The Tops of the Mulberry Trees

The Tops of the Mulberry Trees

The Tops of the Mulberry Trees.

“Then the Philistines went up once again and deployed themselves in the Valley of Rephaim. Therefore David inquired of the Lord, and He said, ‘You shall not go up; circle around behind them, and come upon them in front of the mulberry trees. And it shall be, when you hear the sound of marching in the tops of the mulberry trees, then you shall advance quickly. For then the Lord will go in front of you to strike the camp of the Philistines.’ And David so, as the Lord commanded him; and David drove back the Philistines…”  (2 Samuel 5:22-25).

In the Hebrew Bible, we see lots of trees, but there is no evidence of an actual mulberry tree at that time, in that place. These trees were not introduced into Palestine during the time of the Old Testament, though there was  large shrub related to it that was called a Baca bush. Biblical scholars say that it is impossible to identify the tree in this episode of David’s. They say the tree must have been either a poplar tree, an aspen, or a balsam tree. We do know that Psalm 84:6 refers to the valley of Baca, the valley of the Baca bush, or mulberry tree. This tree is known as the “weeping tree” because of the blood-like tears when the pressed mulberry berries are poured. Therefore, that valley was known as the Valley of Weeping. Also, whatever tree it was in this scene with David was to have lighter branches and leaves that can make sounds when the wind blows through them. Mulberry trees do not have the ability to generate a rustling sound with wind. But the other trees mentioned can definitely do so. The poplar tree seems to be the preferred identification these days, but nobody actually knows.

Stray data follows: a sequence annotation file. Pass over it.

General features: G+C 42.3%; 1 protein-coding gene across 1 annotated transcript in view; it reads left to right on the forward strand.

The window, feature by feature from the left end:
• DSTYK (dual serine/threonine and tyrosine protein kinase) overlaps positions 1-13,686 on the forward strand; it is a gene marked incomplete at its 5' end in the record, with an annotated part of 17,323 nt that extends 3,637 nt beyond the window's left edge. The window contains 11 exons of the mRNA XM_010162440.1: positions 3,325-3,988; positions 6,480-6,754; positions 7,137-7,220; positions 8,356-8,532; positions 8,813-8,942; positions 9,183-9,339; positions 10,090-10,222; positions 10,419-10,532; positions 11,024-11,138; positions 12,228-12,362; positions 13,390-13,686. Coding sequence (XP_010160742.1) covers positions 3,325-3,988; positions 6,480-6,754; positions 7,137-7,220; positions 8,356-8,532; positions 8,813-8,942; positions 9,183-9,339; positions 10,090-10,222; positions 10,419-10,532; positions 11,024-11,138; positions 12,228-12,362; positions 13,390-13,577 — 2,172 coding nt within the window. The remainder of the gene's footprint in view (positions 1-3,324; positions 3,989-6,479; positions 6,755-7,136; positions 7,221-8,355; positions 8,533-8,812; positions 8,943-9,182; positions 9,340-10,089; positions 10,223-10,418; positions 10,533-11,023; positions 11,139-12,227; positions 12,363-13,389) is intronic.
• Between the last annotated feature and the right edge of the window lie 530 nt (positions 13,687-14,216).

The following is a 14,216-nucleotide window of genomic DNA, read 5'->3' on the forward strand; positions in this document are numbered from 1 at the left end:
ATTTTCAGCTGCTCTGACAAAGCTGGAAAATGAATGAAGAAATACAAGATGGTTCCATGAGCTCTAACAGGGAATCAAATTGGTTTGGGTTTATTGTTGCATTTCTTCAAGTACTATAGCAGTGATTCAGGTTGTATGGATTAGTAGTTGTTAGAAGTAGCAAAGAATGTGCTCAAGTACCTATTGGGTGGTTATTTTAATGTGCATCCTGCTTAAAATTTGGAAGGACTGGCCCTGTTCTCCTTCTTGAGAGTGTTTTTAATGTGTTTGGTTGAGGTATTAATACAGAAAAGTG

It is impressive that David, proving to be a man after God’s heart after all, realizes that his primary job at that point was to subdue the nations of the Promised Land. That was something the Jewish pioneers were unable to do, and David intends to finish the job. David is often found asking the Lord for directions and battle plans during this era. Time and again we see the faithful David using these wonderful words, “and David inquired of the Lord.” Would that we would do likewise every morning as we get ready for the day.

Clearly, this battle against the Philistines was getting special attention from Yahweh, complete with unique battle plans for David and his army. When the sounds of marching feet at the tops of these trees were heard by David, says the Lord, he was to attack immediately. What were these marching sounds at the top of these trees? Were they the miraculous advancing footsteps of Yahweh, the Almighty God who has no feet? Was it the wind of the Holy Spirit blowing through the trees at the direction of the Lord, producing those rustling sounds? Were those marching sounds the warrior angels called into action by Yahweh-sabaoth, the Lord of the Angel Armies, preparing for battle and led by the Lord? Whomever or whatever produced these sounds, we can trust that it actually happened. And once again, trees were in the middle of all the action.